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Is the Shapiro time delay effect accepted in science ?

  1. Feb 16, 2012 #1
    If it is : I would love someone to explain to me how it affect the redshift of galaxies.

    If it is not : I will toss it in the pseudoscience box and not think about it again

    Thank you

  2. jcsd
  3. Feb 16, 2012 #2


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    guacamolewar, Welcome to Physics Forums!

    I am not sure if the Shapiro time delay applies to the redshift of galaxies. But, it sure does apply to radar signals here in our solar system. Here is an excerpt from the Wikipedia page describing tests (proofs) of General Relativity. His prediction has proven to be correct; do not throw it into the "pseudoscience box".

    “Irwin I. Shapiro proposed another test, beyond the classical tests, which could be performed within the solar system. It is sometimes called the fourth "classical" test of general relativity. He predicted a relativistic time delay (Shapiro delay) in the round-trip travel time for radar signals reflecting off other planets.[26] The mere curvature of the path of a photon passing near the Sun is too small to have an observable delaying effect (when the round-trip time is compared to the time taken if the photon had followed a straight path), but general relativity predicts a time delay which becomes progressively larger when the photon passes nearer to the Sun due to the time dilation in the gravitational potential of the sun. Observing radar reflections from Mercury and Venus just before and after it will be eclipsed by the Sun gives agreement with general relativity theory at the 5% level.[27] More recently, the Cassini probe has undertaken a similar experiment which gave agreement with general relativity at the 0.002% level. Very Long Baseline Interferometry has measured velocity-dependent (gravitomagnetic) corrections to the Shapiro time delay in the field of moving Jupiter [28][29] and Saturn.”

  4. Feb 16, 2012 #3
    Thank you.

    Could this effect be responsible for the redshift observed in galaxies?
    Last edited: Feb 16, 2012
  5. Feb 16, 2012 #4


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    I could find no reference that says the Shapiro Time Delay effect is responsible for the redshift of galaxies. However, your question is interesting because of, from the above reference, this: "general relativity predicts a time delay which becomes progressively larger when the photon passes nearer to the Sun due to the time dilation in the gravitational potential of the sun."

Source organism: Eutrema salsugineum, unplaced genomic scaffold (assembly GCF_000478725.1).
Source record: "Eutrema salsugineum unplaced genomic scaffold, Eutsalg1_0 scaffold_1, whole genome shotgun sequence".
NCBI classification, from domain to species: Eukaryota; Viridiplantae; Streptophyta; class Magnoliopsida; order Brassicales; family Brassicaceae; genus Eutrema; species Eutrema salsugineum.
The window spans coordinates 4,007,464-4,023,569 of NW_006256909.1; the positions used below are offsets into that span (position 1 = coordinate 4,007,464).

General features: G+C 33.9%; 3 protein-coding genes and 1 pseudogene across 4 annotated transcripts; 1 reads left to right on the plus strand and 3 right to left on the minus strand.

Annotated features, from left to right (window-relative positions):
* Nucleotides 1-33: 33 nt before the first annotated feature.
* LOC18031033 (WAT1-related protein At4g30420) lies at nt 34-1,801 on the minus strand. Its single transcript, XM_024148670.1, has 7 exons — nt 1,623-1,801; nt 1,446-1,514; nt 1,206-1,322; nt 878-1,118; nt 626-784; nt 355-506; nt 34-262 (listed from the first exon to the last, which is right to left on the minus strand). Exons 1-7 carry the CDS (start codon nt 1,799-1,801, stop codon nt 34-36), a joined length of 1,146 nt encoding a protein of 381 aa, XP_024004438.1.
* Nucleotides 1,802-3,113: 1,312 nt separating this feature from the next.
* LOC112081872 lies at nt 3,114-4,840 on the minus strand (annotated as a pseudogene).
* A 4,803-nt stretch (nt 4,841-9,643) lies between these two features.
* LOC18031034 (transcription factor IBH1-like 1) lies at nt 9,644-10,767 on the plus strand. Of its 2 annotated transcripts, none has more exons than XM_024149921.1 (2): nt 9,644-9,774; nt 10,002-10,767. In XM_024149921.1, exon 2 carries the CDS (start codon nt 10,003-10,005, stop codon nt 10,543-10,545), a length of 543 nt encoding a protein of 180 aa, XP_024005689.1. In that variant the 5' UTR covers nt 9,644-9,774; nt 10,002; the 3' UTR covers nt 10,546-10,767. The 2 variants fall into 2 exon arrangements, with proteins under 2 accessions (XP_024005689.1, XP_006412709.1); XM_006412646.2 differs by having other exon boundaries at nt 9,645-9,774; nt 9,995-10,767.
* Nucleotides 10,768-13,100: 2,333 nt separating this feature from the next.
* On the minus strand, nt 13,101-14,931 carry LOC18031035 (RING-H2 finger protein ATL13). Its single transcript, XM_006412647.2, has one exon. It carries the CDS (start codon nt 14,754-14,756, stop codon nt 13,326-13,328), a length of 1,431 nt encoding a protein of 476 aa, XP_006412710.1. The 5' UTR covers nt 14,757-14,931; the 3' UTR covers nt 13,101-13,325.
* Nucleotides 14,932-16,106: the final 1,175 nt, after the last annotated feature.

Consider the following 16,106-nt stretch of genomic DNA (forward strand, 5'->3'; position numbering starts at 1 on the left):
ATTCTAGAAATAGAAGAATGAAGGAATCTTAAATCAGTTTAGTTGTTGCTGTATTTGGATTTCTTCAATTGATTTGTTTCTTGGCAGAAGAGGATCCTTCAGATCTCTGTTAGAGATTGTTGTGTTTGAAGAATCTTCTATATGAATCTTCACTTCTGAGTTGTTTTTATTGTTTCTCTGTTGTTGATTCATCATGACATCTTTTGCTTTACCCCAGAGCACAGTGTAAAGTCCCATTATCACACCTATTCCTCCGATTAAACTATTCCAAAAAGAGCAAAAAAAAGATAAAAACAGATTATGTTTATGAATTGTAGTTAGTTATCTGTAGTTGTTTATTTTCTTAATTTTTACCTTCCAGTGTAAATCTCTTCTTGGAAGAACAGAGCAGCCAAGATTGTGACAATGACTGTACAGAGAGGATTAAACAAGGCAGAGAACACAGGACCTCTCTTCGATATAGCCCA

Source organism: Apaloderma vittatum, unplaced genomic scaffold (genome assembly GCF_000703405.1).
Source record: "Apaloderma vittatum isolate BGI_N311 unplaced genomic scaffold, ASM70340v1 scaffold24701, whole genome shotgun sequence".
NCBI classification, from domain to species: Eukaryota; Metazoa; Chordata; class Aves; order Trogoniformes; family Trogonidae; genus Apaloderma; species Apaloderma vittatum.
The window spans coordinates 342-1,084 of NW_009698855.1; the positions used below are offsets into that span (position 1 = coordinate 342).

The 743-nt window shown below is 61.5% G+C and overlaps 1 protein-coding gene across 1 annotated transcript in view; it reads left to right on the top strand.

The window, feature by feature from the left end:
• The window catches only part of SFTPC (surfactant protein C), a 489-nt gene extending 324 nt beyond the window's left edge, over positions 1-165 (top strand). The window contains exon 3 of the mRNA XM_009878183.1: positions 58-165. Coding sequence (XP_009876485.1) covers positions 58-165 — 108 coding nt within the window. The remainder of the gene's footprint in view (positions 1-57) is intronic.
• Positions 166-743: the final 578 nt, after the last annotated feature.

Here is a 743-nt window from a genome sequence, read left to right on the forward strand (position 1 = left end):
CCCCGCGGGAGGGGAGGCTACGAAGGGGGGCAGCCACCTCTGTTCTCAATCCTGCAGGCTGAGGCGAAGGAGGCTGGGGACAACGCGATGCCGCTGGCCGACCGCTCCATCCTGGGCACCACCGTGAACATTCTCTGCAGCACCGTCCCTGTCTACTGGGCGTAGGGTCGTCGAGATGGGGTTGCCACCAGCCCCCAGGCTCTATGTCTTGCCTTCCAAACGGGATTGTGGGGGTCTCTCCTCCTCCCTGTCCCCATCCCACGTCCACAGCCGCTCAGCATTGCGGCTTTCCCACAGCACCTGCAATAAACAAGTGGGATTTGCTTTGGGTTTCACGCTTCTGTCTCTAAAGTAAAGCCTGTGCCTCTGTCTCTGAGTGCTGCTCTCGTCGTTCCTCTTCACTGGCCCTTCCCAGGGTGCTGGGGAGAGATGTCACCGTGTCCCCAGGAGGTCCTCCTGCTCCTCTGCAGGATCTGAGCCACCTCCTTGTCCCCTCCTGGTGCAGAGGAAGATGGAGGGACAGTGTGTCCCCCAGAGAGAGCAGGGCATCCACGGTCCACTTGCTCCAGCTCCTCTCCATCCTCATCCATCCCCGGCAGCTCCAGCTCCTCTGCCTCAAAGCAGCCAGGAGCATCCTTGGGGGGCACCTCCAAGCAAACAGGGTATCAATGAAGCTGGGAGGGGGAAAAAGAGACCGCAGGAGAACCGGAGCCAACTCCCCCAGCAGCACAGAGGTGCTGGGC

So, when photons emitted by a galaxy climb out of the gravitational potential well on their way toward us, wouldn't they experience this time dilation? If so, would it be equivalent to a redshift? Or is that simply "gravitational redshift"? I defer to others more educated in this area.
  6. Feb 17, 2012 #5
    Er, wouldn't a photon experiencing time dilation undermine the entire point of time dilation? Or does it actually explain why a photon can't exceed it's measured speed??
  7. Feb 17, 2012 #6
    Don't see how. Shapiro delay changes the travel time, but it doesn't change wavelengths.
  8. Feb 17, 2012 #7


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    I don't quite understand this. It kinda has to, at least during the transition from a lower time delay to a higher time delay, and vice versa. Though I would definitely accept that it doesn't cause any change in wavelength along a path that has no change in the time delay.

    But in response to the OP, no, the Shapiro time delay can't realistically have anything at all to do with the redshift of galaxies, because if it were then you'd end up with dramatically different redshifts just because one galaxy happened to be behind another, and since as many galaxies are going to be transitioning into such an alignment as transitioning out of that alignment, there would be exactly as much redshift as blueshift. None of this remotely matches what we observe.

    However, the Shapiro time delay is useful in cosmology, and attempts have been made to use this time delay to, for example, measure the Hubble expansion rate. The basic setup is that they observe a lensed object which has two or more images, an object which has some sort of variation (quasars, for example, vary a lot, and a lot of lensed objects are quasars). In general, we expect that different paths that the photons take will have different travel times. So we might see one image brighten just a few moments before another image, and the difference in travel times gives us information about the curvature of space-time around that lens.
  9. Feb 17, 2012 #8
    The shapiro delay is basically a consequence of gravitational redshift applied to radar signaling. Accordingly it has little to do with cosmological redshift that is due to expansion.
    It certainly involves deviation from expected radar frequencies in the absence of gravitational time dilation.
    It is totally accepted by mainstream and considered the 4th of the classical test of GR.
  10. Feb 17, 2012 #9


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    Staff: Mentor

    Guacamolewar is a sockpuppet of a banned crackpot.
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